, Volume 32, Issue 4, pp 437–452

Mate selection, consortship formation, and reproductive tactics in adult female savanna baboons

  • Fred B. Bercovitch

DOI: 10.1007/BF02381935

Cite this article as:
Bercovitch, F.B. Primates (1991) 32: 437. doi:10.1007/BF02381935


Mate selection is a proximate mechanism influencing the probability that two individuals will engage in reproductive activity. The degree to which mate selection by female savanna baboons (Papio cynocephalus anubis) affects consortship formation and the characteristics of males that they prefer to mate with were analyzed based upon a 19-month study in Kenya. Sexual solicitations by females had a positive impact on the probability that males would establish consort relationships. The most preferred mating partners were young, high ranking, newcomer males, but these same males did not have the highest mating success. Friendships between male and female baboons almost always developed subsequent to conception cycles. Female savanna baboon reproductive tactics appear to be based upon maximizing the probability that males will provide care for offspring.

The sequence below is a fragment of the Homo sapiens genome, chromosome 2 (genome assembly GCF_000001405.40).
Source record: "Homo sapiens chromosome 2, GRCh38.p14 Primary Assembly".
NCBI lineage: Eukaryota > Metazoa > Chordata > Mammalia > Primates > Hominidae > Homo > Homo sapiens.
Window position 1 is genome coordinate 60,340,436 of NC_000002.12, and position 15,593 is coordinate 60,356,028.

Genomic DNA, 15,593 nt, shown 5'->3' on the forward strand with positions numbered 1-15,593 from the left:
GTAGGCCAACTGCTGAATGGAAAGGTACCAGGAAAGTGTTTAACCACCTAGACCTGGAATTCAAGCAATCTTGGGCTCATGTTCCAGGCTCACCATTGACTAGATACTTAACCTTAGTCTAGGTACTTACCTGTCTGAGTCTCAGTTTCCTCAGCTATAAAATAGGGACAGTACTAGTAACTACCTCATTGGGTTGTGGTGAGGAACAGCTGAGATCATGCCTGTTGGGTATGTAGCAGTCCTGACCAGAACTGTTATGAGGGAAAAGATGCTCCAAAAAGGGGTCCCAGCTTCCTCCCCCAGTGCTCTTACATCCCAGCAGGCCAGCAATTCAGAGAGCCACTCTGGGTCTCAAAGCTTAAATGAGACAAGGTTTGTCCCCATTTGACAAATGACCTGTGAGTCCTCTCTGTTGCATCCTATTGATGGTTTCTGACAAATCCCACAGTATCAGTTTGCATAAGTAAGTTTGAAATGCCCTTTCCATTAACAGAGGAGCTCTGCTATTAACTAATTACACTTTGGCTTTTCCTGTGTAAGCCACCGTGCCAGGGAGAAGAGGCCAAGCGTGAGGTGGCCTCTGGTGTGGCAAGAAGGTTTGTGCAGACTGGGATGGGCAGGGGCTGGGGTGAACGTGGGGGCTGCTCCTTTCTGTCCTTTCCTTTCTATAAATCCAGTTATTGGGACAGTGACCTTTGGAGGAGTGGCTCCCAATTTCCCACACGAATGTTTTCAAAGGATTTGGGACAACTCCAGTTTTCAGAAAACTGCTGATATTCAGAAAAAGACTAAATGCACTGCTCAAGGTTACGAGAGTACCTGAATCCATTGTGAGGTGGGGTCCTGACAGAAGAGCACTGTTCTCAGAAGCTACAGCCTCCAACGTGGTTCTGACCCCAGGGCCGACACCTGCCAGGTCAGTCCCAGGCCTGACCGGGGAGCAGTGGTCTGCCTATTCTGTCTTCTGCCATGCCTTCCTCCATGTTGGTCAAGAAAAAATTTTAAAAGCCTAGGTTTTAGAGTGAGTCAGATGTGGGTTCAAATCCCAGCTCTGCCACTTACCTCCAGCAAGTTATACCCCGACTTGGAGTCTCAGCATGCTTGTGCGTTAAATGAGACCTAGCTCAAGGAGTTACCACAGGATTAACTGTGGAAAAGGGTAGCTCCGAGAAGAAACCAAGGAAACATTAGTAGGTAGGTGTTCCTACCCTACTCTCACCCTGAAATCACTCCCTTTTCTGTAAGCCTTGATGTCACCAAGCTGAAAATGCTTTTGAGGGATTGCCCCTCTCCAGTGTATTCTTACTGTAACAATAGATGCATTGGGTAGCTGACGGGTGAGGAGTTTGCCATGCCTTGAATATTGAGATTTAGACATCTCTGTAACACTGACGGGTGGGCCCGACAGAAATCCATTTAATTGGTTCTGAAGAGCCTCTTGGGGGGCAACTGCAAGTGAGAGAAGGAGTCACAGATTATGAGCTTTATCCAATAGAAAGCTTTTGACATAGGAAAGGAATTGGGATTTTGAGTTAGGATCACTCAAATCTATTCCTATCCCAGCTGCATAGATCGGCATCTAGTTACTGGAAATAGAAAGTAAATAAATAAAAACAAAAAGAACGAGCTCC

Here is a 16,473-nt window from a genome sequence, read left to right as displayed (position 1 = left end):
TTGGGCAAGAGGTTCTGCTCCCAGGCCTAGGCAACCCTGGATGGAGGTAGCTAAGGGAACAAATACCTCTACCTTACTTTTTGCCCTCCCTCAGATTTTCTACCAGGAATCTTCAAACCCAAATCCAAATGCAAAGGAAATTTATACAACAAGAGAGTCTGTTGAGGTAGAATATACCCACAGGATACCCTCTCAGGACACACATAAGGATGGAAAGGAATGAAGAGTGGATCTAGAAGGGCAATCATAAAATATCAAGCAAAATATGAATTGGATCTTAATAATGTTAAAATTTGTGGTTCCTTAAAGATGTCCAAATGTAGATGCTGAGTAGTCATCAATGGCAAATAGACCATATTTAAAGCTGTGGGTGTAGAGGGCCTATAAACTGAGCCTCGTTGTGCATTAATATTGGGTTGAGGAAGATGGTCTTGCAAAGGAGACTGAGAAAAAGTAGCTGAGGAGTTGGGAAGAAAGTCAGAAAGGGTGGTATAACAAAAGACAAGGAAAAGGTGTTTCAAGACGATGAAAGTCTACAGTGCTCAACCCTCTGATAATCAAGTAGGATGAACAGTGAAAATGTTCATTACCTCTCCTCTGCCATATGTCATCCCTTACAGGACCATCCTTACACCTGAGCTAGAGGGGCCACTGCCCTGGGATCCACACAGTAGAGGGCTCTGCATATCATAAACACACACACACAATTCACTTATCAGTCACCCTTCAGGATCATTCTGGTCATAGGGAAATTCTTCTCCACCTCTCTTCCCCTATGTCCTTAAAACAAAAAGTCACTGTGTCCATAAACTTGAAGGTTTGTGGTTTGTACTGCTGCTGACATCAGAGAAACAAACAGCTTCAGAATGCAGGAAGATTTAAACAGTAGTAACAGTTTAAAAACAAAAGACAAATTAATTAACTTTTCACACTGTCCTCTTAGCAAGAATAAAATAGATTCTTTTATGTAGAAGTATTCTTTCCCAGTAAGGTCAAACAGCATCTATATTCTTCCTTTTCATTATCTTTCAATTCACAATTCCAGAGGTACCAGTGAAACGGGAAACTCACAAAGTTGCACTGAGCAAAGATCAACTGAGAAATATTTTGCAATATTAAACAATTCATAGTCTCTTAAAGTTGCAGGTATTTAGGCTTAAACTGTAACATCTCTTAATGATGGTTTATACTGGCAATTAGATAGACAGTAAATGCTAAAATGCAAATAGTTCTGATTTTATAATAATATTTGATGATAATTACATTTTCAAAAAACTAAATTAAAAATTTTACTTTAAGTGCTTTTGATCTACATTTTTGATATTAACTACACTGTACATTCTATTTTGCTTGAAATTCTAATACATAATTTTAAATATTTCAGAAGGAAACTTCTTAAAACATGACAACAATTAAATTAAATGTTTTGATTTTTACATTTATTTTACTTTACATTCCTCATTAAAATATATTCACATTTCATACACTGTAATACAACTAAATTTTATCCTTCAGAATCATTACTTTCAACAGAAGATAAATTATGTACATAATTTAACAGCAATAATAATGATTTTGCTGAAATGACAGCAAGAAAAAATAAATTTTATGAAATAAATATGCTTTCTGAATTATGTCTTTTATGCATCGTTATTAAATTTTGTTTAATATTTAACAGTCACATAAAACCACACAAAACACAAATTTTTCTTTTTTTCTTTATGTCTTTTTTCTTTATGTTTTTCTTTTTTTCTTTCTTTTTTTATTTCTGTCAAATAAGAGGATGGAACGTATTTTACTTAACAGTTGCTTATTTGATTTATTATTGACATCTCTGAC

Key Words

Mate selection Baboons Reproductive success Consortships Friendships Male-infant associations 

Copyright information

© Japan Monkey Centre 1991

Authors and Affiliations

  • Fred B. Bercovitch
    • 1
  1. 1.Sabana Seca Field Station, Caribbean Primate Research CenterUniversity of Puerto RicoSabana SecaUSA

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